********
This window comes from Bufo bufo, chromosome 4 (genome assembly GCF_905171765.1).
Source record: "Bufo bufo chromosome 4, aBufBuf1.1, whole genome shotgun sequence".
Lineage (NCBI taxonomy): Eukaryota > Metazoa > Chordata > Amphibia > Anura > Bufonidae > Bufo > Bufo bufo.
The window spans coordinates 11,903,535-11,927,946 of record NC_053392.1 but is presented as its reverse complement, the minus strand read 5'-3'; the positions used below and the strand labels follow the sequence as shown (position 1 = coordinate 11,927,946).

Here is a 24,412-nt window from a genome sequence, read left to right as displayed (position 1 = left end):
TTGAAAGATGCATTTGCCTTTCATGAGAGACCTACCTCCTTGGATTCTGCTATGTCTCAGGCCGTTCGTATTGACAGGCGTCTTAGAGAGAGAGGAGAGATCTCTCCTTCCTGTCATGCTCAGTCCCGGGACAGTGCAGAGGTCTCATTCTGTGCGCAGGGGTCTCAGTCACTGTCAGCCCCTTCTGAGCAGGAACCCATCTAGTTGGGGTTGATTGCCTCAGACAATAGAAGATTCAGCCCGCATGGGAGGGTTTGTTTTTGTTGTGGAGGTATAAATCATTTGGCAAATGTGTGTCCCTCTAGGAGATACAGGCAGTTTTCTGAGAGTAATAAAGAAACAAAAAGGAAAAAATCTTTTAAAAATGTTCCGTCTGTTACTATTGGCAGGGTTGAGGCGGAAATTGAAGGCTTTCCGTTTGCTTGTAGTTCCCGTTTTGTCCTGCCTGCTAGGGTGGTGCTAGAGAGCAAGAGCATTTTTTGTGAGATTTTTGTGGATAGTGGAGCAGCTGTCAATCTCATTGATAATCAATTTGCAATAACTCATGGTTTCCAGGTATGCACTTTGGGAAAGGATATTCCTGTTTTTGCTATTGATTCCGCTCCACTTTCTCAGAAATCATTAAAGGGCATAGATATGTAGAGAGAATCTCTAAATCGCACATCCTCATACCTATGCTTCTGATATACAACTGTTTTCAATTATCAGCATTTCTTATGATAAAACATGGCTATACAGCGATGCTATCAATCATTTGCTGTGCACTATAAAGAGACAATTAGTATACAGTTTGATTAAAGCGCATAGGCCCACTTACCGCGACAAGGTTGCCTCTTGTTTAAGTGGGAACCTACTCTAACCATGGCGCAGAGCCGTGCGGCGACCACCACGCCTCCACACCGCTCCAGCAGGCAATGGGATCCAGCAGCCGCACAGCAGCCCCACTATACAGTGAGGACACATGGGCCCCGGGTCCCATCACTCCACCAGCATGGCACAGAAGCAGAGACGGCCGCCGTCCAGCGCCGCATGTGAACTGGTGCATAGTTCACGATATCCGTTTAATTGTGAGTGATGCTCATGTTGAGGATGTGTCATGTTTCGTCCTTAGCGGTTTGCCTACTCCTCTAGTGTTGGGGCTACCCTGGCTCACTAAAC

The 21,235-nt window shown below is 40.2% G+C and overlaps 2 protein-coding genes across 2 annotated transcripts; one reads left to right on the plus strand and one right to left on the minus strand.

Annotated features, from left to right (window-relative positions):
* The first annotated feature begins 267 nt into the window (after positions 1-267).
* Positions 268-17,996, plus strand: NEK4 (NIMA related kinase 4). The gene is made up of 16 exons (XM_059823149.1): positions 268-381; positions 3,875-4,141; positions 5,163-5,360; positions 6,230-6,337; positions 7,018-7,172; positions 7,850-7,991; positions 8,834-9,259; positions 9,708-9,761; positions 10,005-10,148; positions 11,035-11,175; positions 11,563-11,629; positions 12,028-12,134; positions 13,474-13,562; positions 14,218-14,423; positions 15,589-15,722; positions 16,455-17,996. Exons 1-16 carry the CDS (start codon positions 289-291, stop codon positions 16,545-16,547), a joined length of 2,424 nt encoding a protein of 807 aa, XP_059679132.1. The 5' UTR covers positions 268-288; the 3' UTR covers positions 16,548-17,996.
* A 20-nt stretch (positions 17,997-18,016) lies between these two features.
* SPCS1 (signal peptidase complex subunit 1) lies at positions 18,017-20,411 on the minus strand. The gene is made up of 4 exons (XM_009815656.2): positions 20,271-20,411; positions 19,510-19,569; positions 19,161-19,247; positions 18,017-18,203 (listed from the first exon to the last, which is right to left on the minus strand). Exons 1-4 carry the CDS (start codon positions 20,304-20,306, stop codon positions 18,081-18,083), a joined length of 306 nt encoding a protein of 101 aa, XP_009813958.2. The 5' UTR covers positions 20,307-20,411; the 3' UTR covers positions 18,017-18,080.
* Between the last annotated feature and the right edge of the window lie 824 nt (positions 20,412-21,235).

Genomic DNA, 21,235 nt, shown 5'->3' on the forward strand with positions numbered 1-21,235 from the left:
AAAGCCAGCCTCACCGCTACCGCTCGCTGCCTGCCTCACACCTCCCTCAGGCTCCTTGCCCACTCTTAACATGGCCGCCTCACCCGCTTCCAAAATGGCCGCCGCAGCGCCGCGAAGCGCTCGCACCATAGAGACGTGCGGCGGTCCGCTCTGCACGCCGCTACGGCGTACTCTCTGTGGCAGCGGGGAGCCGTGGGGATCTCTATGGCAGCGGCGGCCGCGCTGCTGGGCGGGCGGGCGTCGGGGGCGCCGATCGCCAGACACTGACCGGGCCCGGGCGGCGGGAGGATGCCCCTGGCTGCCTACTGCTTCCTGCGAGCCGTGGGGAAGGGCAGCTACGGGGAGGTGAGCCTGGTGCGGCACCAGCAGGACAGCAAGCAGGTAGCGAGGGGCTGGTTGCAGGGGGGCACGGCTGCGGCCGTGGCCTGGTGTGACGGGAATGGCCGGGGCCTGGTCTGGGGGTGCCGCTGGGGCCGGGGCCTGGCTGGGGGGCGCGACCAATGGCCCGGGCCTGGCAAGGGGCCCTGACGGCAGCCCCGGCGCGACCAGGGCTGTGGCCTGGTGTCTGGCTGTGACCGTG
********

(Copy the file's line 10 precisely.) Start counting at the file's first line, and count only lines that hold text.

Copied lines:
* Positions 268-17,996, plus strand: NEK4 (NIMA related kinase 4). The gene is made up of 16 exons (XM_059823149.1): positions 268-381; positions 3,875-4,141; positions 5,163-5,360; positions 6,230-6,337; positions 7,018-7,172; positions 7,850-7,991; positions 8,834-9,259; positions 9,708-9,761; positions 10,005-10,148; positions 11,035-11,175; positions 11,563-11,629; positions 12,028-12,134; positions 13,474-13,562; positions 14,218-14,423; positions 15,589-15,722; positions 16,455-17,996. Exons 1-16 carry the CDS (start codon positions 289-291, stop codon positions 16,545-16,547), a joined length of 2,424 nt encoding a protein of 807 aa, XP_059679132.1. The 5' UTR covers positions 268-288; the 3' UTR covers positions 16,548-17,996.